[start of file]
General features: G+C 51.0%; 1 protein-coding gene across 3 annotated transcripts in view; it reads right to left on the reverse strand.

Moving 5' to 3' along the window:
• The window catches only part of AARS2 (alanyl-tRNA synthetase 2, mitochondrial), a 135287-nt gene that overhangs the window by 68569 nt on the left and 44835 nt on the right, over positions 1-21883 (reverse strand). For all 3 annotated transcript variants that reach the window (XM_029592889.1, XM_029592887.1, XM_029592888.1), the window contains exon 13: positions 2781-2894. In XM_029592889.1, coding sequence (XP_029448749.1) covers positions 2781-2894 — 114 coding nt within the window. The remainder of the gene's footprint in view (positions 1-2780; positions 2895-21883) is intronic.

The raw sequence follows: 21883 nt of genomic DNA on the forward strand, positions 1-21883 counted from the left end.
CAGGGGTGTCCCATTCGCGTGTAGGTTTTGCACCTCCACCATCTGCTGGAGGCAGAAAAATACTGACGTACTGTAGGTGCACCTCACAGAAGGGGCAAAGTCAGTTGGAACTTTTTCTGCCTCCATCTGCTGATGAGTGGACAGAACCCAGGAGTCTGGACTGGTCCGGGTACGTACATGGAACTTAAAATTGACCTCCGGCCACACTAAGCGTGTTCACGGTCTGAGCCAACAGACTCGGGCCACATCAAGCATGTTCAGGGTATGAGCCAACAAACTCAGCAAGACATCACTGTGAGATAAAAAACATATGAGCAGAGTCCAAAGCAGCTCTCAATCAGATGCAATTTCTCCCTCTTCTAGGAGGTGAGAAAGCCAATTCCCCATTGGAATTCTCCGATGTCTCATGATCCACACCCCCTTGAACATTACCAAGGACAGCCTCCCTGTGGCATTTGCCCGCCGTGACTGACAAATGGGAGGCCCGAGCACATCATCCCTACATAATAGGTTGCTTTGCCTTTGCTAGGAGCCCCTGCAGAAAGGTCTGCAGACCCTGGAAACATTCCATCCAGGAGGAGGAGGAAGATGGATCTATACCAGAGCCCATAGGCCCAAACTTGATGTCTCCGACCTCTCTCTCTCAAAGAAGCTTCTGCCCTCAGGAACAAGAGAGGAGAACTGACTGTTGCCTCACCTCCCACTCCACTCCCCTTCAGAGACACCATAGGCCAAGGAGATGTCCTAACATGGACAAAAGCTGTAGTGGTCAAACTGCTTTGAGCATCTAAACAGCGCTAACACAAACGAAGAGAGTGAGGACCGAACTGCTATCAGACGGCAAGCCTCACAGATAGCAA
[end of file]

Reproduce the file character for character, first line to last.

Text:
General features: G+C 51.0%; 1 protein-coding gene across 3 annotated transcripts in view; it reads right to left on the reverse strand.

Moving 5' to 3' along the window:
• The window catches only part of AARS2 (alanyl-tRNA synthetase 2, mitochondrial), a 135287-nt gene that overhangs the window by 68569 nt on the left and 44835 nt on the right, over positions 1-21883 (reverse strand). For all 3 annotated transcript variants that reach the window (XM_029592889.1, XM_029592887.1, XM_029592888.1), the window contains exon 13: positions 2781-2894. In XM_029592889.1, coding sequence (XP_029448749.1) covers positions 2781-2894 — 114 coding nt within the window. The remainder of the gene's footprint in view (positions 1-2780; positions 2895-21883) is intronic.

The raw sequence follows: 21883 nt of genomic DNA on the forward strand, positions 1-21883 counted from the left end.
CAGGGGTGTCCCATTCGCGTGTAGGTTTTGCACCTCCACCATCTGCTGGAGGCAGAAAAATACTGACGTACTGTAGGTGCACCTCACAGAAGGGGCAAAGTCAGTTGGAACTTTTTCTGCCTCCATCTGCTGATGAGTGGACAGAACCCAGGAGTCTGGACTGGTCCGGGTACGTACATGGAACTTAAAATTGACCTCCGGCCACACTAAGCGTGTTCACGGTCTGAGCCAACAGACTCGGGCCACATCAAGCATGTTCAGGGTATGAGCCAACAAACTCAGCAAGACATCACTGTGAGATAAAAAACATATGAGCAGAGTCCAAAGCAGCTCTCAATCAGATGCAATTTCTCCCTCTTCTAGGAGGTGAGAAAGCCAATTCCCCATTGGAATTCTCCGATGTCTCATGATCCACACCCCCTTGAACATTACCAAGGACAGCCTCCCTGTGGCATTTGCCCGCCGTGACTGACAAATGGGAGGCCCGAGCACATCATCCCTACATAATAGGTTGCTTTGCCTTTGCTAGGAGCCCCTGCAGAAAGGTCTGCAGACCCTGGAAACATTCCATCCAGGAGGAGGAGGAAGATGGATCTATACCAGAGCCCATAGGCCCAAACTTGATGTCTCCGACCTCTCTCTCTCAAAGAAGCTTCTGCCCTCAGGAACAAGAGAGGAGAACTGACTGTTGCCTCACCTCCCACTCCACTCCCCTTCAGAGACACCATAGGCCAAGGAGATGTCCTAACATGGACAAAAGCTGTAGTGGTCAAACTGCTTTGAGCATCTAAACAGCGCTAACACAAACGAAGAGAGTGAGGACCGAACTGCTATCAGACGGCAAGCCTCACAGATAGCAA